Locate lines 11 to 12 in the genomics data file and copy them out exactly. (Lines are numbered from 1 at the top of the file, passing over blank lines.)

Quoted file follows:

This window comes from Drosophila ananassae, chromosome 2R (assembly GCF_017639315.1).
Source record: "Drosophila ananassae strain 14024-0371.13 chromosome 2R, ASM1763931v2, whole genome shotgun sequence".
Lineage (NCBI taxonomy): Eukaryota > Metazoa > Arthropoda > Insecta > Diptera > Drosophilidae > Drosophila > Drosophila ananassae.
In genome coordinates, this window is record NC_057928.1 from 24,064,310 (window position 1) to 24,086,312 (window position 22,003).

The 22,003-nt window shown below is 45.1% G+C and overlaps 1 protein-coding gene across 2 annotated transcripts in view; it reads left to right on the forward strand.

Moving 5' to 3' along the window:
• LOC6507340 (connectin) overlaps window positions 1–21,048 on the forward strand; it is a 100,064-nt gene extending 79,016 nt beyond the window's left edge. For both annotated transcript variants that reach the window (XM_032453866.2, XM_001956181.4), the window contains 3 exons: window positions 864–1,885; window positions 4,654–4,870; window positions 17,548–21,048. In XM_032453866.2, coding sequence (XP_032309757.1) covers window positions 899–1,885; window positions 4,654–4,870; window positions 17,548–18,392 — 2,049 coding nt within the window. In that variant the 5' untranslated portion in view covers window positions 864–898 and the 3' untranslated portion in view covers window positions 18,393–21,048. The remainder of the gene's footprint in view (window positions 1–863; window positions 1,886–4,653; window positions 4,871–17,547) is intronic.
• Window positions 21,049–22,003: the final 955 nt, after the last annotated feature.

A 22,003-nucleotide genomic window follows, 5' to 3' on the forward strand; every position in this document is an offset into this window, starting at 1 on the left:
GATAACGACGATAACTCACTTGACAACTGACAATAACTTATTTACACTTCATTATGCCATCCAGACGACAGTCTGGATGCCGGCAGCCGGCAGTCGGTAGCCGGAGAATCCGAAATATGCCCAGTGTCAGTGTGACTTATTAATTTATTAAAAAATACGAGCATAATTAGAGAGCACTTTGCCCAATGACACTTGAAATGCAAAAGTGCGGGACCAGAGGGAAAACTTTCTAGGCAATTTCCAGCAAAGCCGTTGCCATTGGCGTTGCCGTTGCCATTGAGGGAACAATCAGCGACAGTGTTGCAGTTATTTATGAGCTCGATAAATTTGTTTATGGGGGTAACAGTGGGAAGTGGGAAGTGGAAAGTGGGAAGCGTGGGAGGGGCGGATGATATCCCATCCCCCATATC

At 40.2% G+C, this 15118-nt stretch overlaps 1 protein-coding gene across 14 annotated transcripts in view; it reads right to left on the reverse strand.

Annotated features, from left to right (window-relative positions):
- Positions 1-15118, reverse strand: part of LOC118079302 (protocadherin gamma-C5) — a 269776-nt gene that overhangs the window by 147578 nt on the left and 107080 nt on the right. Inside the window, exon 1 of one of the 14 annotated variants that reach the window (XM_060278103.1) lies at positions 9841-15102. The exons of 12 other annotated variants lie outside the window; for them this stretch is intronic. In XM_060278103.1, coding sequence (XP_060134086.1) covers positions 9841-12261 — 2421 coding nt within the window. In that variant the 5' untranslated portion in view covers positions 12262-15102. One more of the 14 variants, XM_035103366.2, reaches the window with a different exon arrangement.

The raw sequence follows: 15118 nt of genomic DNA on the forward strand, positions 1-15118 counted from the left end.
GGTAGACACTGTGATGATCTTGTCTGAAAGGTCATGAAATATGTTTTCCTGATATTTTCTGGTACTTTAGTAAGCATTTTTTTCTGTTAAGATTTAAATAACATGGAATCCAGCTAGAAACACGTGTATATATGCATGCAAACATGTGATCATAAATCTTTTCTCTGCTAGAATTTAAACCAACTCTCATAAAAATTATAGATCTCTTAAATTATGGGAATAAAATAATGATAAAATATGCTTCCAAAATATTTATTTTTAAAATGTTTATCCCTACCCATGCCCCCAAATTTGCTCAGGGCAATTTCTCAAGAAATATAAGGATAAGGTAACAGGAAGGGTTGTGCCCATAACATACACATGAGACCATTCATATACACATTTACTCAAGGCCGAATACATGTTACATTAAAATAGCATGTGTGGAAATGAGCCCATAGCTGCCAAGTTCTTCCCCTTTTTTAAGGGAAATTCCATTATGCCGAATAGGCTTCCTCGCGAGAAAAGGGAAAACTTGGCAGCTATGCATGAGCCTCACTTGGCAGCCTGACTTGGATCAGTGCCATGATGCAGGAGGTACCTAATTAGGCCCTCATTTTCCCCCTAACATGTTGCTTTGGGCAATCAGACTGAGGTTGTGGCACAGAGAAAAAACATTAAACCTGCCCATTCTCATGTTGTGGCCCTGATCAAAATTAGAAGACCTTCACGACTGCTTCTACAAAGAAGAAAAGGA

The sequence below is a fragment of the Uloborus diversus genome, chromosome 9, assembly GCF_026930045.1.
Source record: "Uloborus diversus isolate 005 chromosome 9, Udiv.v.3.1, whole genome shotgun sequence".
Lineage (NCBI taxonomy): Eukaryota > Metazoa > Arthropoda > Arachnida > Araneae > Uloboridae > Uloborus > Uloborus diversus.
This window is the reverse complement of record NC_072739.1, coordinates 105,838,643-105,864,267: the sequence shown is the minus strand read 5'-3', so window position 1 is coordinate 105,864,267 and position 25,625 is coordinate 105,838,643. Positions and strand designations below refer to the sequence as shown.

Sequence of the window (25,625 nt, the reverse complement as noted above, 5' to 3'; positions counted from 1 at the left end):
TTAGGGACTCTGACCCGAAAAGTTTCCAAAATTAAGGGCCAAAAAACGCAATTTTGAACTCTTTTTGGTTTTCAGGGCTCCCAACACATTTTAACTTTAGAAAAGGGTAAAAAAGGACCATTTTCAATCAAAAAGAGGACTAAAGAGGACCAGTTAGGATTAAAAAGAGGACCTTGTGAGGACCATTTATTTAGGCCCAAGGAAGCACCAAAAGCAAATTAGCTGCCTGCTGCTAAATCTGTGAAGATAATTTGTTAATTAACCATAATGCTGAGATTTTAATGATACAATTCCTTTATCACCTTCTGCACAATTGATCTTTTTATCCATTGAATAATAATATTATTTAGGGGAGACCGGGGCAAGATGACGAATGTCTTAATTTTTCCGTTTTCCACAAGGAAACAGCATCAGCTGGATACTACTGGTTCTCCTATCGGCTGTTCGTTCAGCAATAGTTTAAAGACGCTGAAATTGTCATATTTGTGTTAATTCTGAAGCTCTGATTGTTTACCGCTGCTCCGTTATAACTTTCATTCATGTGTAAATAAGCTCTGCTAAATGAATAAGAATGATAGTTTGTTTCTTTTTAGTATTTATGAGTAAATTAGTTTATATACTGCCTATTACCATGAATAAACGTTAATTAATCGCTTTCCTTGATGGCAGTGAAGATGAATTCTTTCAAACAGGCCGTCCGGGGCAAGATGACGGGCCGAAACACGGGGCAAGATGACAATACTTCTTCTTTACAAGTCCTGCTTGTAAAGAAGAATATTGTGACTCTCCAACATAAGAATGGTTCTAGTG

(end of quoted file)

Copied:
At 40.2% G+C, this 15118-nt stretch overlaps 1 protein-coding gene across 14 annotated transcripts in view; it reads right to left on the reverse strand.

Annotated features, from left to right (window-relative positions):